The majority of homebuyers are now taking charge of their home search online. They’re browsing listings and attending open houses independently.

Thanks to platforms like Zillow and Redfin, homebuyers can access all the necessary data to determine fair market prices for comparable homes, all free of charge.

Making an offer has also been simplified with services like Docusign, enabling buyers to submit offers online within minutes, eliminating the need for in-person signings. This streamlined process resembles submitting applications through platforms like the common app for college admissions.

Furthermore, homebuyers can educate themselves online at no cost, learning about the home escrow process, financing options, and home inspection contingencies. Resources like my website offer strategies for managing the escrow period effectively, including how to request additional time if needed.

Homebuyers can also conduct their own inspections, inviting friends and family to help identify any issues and hiring professionals if necessary. The goal is to thoroughly assess the property for repairs needed to make a fair offer.

While dishonest listing agents exist, a longer escrow period and thorough inspections provide safeguards. Real estate agents are obligated to be honest and transparent, supported by disclosure statements. If issues arise, homebuyers have legal recourse.

Cost to sell a home, real estate fees, transfer tax, other costs
The cost to sell a house is outrageous, fight to lower your commission fees

If You Own Residential Real Estate You Are Suddenly Wealthier

One of the most promising arbitrage opportunities today lies in residential real estate ownership. We just got through the bottom of the latest real estate down cycle, which was in 2H 2023. Over time, the prevailing 5% to 6% commission rate is poised to diminish. It will mirror the trajectory of online brokerage trading commissions, which have transitioned from $200+ per trade decades ago to being virtually free today.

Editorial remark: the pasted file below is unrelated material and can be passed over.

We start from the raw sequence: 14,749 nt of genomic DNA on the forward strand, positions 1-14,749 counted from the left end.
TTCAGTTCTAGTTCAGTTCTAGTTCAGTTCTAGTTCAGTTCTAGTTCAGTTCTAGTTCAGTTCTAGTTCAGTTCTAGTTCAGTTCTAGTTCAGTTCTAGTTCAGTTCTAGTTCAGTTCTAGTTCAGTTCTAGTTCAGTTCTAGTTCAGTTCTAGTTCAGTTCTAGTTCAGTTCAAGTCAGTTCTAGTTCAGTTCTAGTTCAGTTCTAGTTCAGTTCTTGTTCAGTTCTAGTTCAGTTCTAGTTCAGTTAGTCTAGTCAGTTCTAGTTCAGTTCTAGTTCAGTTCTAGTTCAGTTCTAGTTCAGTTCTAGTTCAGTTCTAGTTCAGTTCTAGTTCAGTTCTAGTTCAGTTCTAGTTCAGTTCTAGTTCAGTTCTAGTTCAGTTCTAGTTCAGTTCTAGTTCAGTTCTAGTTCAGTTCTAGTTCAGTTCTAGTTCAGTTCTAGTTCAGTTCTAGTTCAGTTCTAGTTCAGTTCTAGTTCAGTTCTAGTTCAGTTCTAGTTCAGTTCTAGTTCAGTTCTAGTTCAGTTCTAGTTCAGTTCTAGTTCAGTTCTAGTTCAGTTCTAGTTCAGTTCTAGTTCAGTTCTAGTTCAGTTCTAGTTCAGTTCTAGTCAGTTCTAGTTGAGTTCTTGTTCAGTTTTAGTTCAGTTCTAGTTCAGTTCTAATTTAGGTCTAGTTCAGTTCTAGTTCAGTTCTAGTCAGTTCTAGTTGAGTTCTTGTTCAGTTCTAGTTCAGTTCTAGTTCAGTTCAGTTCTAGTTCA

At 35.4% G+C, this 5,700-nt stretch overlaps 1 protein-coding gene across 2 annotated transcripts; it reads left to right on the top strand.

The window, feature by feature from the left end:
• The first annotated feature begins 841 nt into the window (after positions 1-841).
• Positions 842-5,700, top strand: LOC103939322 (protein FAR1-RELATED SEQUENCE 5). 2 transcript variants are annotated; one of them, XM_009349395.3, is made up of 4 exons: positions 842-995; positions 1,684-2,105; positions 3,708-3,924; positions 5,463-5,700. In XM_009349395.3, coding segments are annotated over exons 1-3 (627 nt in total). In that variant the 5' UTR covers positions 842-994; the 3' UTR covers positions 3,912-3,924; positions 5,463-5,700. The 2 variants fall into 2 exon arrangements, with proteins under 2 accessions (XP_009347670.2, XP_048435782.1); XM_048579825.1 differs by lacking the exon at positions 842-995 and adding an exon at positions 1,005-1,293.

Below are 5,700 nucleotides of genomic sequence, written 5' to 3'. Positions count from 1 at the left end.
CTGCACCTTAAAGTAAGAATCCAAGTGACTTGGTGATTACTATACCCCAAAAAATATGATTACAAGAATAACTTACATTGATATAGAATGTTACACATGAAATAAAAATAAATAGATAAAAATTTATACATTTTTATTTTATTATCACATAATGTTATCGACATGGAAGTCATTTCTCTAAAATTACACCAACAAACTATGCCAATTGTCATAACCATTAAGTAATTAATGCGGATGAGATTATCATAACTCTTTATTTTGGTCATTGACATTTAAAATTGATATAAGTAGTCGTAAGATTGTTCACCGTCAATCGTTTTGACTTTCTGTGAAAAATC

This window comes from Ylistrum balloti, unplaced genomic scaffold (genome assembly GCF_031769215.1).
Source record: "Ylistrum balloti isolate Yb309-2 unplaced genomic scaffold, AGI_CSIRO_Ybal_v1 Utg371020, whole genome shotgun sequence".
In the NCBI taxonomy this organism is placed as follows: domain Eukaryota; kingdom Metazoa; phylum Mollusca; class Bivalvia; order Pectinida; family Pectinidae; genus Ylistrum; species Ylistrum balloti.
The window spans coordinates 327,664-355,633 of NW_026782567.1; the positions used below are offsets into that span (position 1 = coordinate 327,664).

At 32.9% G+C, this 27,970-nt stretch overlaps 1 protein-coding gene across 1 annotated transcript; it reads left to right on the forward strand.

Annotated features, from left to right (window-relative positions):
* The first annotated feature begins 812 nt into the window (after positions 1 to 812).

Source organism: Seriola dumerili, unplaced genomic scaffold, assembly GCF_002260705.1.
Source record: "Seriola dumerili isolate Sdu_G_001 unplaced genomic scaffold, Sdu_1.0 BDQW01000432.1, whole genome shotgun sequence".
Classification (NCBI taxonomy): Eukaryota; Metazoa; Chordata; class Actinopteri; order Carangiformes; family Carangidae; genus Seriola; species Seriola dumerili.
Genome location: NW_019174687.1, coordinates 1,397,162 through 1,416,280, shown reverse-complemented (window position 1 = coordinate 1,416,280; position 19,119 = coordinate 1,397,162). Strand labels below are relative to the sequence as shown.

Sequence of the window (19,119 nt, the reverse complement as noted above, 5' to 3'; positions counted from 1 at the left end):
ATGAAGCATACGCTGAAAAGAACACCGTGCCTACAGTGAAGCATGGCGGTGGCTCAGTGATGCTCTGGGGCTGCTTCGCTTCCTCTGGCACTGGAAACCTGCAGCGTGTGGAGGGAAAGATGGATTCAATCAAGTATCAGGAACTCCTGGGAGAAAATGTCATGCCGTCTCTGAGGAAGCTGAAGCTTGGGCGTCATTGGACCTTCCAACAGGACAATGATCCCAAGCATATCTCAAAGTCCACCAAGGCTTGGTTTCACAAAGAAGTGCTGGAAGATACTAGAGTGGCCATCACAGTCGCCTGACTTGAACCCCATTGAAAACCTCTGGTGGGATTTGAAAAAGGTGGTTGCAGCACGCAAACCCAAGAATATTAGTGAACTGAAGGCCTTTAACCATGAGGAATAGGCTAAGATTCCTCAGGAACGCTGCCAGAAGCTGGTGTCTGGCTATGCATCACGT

Consider the landscape 30 years from now, with automation, AI, and ongoing technological advancements. Can we reasonably expect real estate commission rates, especially following the NAR settlement exposing price fixing, to remain static by the year 2054? Unlikely. Just as the S&P 500 and single-family home prices are anticipated to rise in 30 years, so too are commission rates likely to decline.

To amass wealth, one can capitalize on trends, such as investing in real estate within the Sunbelt/Heartland regions due to demographic shifts toward more affordable areas. Additionally, recognizing trends that favor one’s interests, such as the reduction in real estate commission rates, is important.

older Americans are staying in their homes longer

If you own a home, condo, vacation property, or multi-family unit, congratulations – your wealth has suddenly increased. Armed with the knowledge that real estate commission rates are on a downward trend, it’s logical to prolong ownership of your properties.

At the end of the day, the ideal length of time to hold your properties is forever. Feel good knowing that over time, you’ve got a positive tailwind due to lower selling costs.

Reader Questions And Suggestions

As a residential real estate owner, does my declaration that owners are suddenly richer by 1% – 4% make sense? Does the declining in real estate commission rates encourage homeowners to hold onto their homes for longer? Besides real estate agents, is anybody else agains the real estate commission price fixing lawsuit?

For those interested investing in residential real estate in lower-cost areas, explore Fundrise. Managing over $3.3 billion, Fundrise focuses primarily on residential and industrial real estate investments in the Sunbelt region. With lower valuations and higher yields, the Sunbelt presents an appealing prospect due to demographic shifts catalyzed by technology and remote work trends. Financial Samurai is an investor in Fundrise and Fundrise is a long-time sponsor of Financial Samurai. 

Fundrise

About the author: Sam Dogen is the founder of Financial Samurai, the web’s #1 personal finance site, boasting over 1 million organic pageviews monthly. Every piece on Financial Samurai stems from firsthand experience because Sam believes money matters are too crucial to rely solely on speculation. In 2009, he catalyzed the modern-day FIRE movement, which has since become a global sensation. Since 2003, Sam has been investing in physical and private real estate, now constituting approximately 60% of his annual passive income totaling $270,000.

Join his free newsletter today if you’d like to achieve financial independence too. There is no rewind button in life. Might as well make the most of it.